Five years ago, University of Guelph students voted to contribute $10 per term toward projects that would conserve energy on campus.
Dan Maclachlan, director of design, engineering and construction in the University’s Department of Physical Resources, says the student referendum “impressed the hell out of Peter Love, who was Ontario’s chief energy conservation officer at the time.” Love had failed to convince the students at his alma mater, the University of Toronto, to make just a $2 contribution.
The money U of G students contribute to energy conservation initiatives is matched by the University.
Most of the students who voted in the Guelph referendum have now graduated and moved on. But the contributions continue and so does the Energy Conservation Working Group (ECWG) that was created to oversee how the money would be used. Maclachlan and Jessica Carter, the Central Student Association academic and university affairs commissioner, are the 2011/12 co-chairs. Annual reports about the committee’s work are provided to the University’s vice-president of finance and administration.
After five years, ECWG members wondered if student priorities might have changed too. “We decided it was time for a survey,” says Maclachlan. “Were students still interested in energy conservation? Were they happy with what the committee was doing and how their money was being spent?”
The survey was conducted by email in January, and students who completed the survey had their names placed in a draw to win an iPad or Kobo vox. “I was very surprised that so many students responded,” says Carter. “We had more than 800 surveys completed. The students told us they really appreciated being asked.”
The response shows that energy conservation, environmental issues and sustainability continue to be of significant concern for U of G students. “Students are generally well-informed on these issues,” says Maclachlan. However, they were not as well-informed about the work of the ECWG: “We seem to be flying under the radar.”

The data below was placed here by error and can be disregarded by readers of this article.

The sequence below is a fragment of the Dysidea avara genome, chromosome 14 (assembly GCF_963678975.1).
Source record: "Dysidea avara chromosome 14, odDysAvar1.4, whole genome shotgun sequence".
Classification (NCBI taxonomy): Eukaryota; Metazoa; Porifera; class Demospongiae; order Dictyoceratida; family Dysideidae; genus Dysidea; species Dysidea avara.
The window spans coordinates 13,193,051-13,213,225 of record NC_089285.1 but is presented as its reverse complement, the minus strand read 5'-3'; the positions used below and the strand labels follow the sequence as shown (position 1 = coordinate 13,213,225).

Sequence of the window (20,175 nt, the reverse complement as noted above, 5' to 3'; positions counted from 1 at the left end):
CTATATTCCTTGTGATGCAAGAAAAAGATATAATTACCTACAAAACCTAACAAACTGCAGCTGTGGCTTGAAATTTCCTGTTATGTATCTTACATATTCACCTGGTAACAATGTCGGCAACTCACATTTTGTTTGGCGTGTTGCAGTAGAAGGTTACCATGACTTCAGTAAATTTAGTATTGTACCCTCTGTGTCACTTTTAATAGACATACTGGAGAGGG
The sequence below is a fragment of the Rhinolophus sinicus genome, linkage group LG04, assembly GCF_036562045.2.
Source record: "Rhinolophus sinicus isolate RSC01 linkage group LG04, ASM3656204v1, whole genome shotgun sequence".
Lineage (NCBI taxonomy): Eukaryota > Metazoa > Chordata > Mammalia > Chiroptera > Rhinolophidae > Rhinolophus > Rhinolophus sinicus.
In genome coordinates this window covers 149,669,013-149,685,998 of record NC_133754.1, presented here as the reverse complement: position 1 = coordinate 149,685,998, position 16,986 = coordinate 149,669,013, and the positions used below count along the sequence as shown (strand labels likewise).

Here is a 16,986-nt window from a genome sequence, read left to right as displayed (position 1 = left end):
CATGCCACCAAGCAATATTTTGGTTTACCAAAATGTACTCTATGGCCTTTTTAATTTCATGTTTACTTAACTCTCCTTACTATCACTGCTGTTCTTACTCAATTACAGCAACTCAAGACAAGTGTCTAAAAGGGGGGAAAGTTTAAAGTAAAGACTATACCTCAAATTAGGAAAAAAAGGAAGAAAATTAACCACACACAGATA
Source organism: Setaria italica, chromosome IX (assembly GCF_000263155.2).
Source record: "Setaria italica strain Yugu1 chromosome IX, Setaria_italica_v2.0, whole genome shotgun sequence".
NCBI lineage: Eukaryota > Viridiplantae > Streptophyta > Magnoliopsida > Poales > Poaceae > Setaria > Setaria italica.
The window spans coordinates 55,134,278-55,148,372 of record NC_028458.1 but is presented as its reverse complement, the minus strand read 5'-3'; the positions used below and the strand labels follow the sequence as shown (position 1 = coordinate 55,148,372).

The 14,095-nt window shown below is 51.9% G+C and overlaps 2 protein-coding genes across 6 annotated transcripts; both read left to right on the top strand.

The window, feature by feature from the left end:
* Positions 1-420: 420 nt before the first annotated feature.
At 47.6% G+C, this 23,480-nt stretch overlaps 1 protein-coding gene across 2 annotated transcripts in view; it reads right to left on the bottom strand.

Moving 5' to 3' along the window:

When projects funded by the program were listed in a survey question, the majority of students felt positively about them, but many said they had not been aware of these before doing the survey. They also said they would like to see “reducing environmental impact” as the top priority in choosing projects for the future.
Clearly, though, increasing student awareness of the committee’s work is another important priority. ECWG members know it’s important to make their projects visible, but that isn’t always easy to achieve, says Carter. “When we change lighting, for example, people don’t always notice. We’ve installed some signs at the sites of various projects explaining what’s been done, but we’re contemplating new ways to let people know what we’re doing: Twitter, Facebook, a webpage.”
This summer’s project will be a major ventilation retrofit in the MacNaughton Building. It’s a building where the number of people inside can vary dramatically, but until now the volume of air for heating and cooling has been kept constant all year round. This summer, U of G will install a new variable system that will automatically increase or decrease the air flow depending on actual need within the building.
You probably won’t notice the difference, but that’s the whole point, say Carter and Maclachlan. This project will be saving energy while still getting the heating or cooling needed to keep the building’s occupants comfortable.
While the retrofit will cost about $1.3 million, Maclachlan expects it will pay for itself within 10 years. Any financial incentives received due to energy savings are returned to the fund to be used on future projects. Energy conservation projects are important for U of G, adds Maclachlan, because “we are an energy-intensive university. We have the veterinary hospital and research labs that consume a lot of energy, often through the nights and over weekends as well.”
A campus-wide energy feasibility study will also be completed this summer and is expected to provide a list of options for energy-saving projects for every building. That’s information the ECWG can use to make future decisions. “The survey has given us lots of great information about student priorities to guide decisions for the next five years,” says Carter. “With the information from the energy feasibility study, we’ll be in a great place to move ahead.”
She adds that ECWG never loses sight of the fact that the money comes from the students, and that the students’ priorities should be at the top of the list when projects are chosen. “I’m excited to see what’s going to be accomplished in the next few years.”